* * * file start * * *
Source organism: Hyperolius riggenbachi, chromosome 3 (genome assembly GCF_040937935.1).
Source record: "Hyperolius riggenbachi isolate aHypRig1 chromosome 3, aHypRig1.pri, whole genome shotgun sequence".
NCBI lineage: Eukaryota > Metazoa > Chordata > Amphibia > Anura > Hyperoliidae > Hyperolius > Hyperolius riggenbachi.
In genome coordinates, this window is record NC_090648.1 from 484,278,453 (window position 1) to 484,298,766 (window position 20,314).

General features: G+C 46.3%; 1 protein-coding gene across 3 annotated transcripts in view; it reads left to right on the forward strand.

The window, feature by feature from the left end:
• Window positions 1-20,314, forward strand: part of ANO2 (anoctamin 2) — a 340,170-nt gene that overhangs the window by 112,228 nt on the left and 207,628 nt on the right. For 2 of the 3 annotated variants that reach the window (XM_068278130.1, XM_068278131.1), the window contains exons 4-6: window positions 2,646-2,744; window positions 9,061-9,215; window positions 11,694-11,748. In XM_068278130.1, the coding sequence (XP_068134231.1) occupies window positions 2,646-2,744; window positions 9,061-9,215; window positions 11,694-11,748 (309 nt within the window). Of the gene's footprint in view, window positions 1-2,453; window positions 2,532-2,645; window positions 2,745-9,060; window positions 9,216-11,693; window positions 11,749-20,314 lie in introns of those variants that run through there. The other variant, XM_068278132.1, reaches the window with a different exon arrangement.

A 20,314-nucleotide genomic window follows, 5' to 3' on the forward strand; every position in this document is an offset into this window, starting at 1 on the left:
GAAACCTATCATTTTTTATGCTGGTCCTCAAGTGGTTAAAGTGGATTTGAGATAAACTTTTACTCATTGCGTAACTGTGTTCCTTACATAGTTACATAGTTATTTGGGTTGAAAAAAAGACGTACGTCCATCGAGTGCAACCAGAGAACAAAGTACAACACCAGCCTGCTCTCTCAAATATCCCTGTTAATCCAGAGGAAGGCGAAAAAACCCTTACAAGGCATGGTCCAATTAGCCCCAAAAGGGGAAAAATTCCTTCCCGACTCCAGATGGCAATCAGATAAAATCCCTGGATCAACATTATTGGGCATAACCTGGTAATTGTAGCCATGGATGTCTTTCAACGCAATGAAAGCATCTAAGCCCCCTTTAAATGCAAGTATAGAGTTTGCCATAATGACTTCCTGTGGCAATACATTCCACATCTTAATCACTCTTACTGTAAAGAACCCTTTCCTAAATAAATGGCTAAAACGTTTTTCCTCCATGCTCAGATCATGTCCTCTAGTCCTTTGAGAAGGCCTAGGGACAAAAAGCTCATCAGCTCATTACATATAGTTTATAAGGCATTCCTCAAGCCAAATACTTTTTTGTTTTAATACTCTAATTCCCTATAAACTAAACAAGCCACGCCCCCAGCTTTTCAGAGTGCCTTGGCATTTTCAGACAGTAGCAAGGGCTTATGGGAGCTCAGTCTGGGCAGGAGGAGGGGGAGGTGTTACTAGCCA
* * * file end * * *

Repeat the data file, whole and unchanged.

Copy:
Source organism: Hyperolius riggenbachi, chromosome 3 (genome assembly GCF_040937935.1).
Source record: "Hyperolius riggenbachi isolate aHypRig1 chromosome 3, aHypRig1.pri, whole genome shotgun sequence".
NCBI lineage: Eukaryota > Metazoa > Chordata > Amphibia > Anura > Hyperoliidae > Hyperolius > Hyperolius riggenbachi.
In genome coordinates, this window is record NC_090648.1 from 484,278,453 (window position 1) to 484,298,766 (window position 20,314).

General features: G+C 46.3%; 1 protein-coding gene across 3 annotated transcripts in view; it reads left to right on the forward strand.

The window, feature by feature from the left end:
• Window positions 1-20,314, forward strand: part of ANO2 (anoctamin 2) — a 340,170-nt gene that overhangs the window by 112,228 nt on the left and 207,628 nt on the right. For 2 of the 3 annotated variants that reach the window (XM_068278130.1, XM_068278131.1), the window contains exons 4-6: window positions 2,646-2,744; window positions 9,061-9,215; window positions 11,694-11,748. In XM_068278130.1, the coding sequence (XP_068134231.1) occupies window positions 2,646-2,744; window positions 9,061-9,215; window positions 11,694-11,748 (309 nt within the window). Of the gene's footprint in view, window positions 1-2,453; window positions 2,532-2,645; window positions 2,745-9,060; window positions 9,216-11,693; window positions 11,749-20,314 lie in introns of those variants that run through there. The other variant, XM_068278132.1, reaches the window with a different exon arrangement.

A 20,314-nucleotide genomic window follows, 5' to 3' on the forward strand; every position in this document is an offset into this window, starting at 1 on the left:
GAAACCTATCATTTTTTATGCTGGTCCTCAAGTGGTTAAAGTGGATTTGAGATAAACTTTTACTCATTGCGTAACTGTGTTCCTTACATAGTTACATAGTTATTTGGGTTGAAAAAAAGACGTACGTCCATCGAGTGCAACCAGAGAACAAAGTACAACACCAGCCTGCTCTCTCAAATATCCCTGTTAATCCAGAGGAAGGCGAAAAAACCCTTACAAGGCATGGTCCAATTAGCCCCAAAAGGGGAAAAATTCCTTCCCGACTCCAGATGGCAATCAGATAAAATCCCTGGATCAACATTATTGGGCATAACCTGGTAATTGTAGCCATGGATGTCTTTCAACGCAATGAAAGCATCTAAGCCCCCTTTAAATGCAAGTATAGAGTTTGCCATAATGACTTCCTGTGGCAATACATTCCACATCTTAATCACTCTTACTGTAAAGAACCCTTTCCTAAATAAATGGCTAAAACGTTTTTCCTCCATGCTCAGATCATGTCCTCTAGTCCTTTGAGAAGGCCTAGGGACAAAAAGCTCATCAGCTCATTACATATAGTTTATAAGGCATTCCTCAAGCCAAATACTTTTTTGTTTTAATACTCTAATTCCCTATAAACTAAACAAGCCACGCCCCCAGCTTTTCAGAGTGCCTTGGCATTTTCAGACAGTAGCAAGGGCTTATGGGAGCTCAGTCTGGGCAGGAGGAGGGGGAGGTGTTACTAGCCA